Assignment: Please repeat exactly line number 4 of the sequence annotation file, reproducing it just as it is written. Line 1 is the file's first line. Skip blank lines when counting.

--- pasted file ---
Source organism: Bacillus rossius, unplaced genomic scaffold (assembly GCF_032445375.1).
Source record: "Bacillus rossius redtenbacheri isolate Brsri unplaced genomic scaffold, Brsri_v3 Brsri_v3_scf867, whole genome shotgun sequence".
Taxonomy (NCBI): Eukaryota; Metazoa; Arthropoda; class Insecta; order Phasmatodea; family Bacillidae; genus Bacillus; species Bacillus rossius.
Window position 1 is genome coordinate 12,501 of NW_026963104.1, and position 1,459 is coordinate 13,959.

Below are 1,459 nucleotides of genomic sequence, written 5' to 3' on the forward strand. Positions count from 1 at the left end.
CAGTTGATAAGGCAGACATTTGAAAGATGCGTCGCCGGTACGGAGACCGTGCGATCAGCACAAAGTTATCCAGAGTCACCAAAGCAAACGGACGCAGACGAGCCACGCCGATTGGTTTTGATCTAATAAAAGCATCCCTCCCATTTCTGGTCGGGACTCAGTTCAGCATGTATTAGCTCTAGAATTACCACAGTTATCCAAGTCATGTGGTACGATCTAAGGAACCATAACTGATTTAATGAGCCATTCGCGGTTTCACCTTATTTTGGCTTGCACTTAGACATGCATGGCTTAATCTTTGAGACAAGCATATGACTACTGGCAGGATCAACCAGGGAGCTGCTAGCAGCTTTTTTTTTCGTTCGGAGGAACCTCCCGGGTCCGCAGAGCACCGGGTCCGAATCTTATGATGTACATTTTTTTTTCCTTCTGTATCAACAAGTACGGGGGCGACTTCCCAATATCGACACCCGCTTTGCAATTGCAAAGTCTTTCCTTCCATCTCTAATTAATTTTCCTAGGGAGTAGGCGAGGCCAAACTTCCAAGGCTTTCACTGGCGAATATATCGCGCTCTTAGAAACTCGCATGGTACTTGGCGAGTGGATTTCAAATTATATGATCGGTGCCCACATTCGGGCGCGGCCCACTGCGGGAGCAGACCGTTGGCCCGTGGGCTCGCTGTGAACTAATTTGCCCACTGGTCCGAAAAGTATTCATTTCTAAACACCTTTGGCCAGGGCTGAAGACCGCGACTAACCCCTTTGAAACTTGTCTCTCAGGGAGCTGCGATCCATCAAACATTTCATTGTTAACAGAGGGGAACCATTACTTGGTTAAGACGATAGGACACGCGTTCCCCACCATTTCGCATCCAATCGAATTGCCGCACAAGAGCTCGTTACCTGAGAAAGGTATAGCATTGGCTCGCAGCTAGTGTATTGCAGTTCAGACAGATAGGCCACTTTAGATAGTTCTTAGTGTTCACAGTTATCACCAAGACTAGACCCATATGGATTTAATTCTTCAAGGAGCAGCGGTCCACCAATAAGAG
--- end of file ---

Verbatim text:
Window position 1 is genome coordinate 12,501 of NW_026963104.1, and position 1,459 is coordinate 13,959.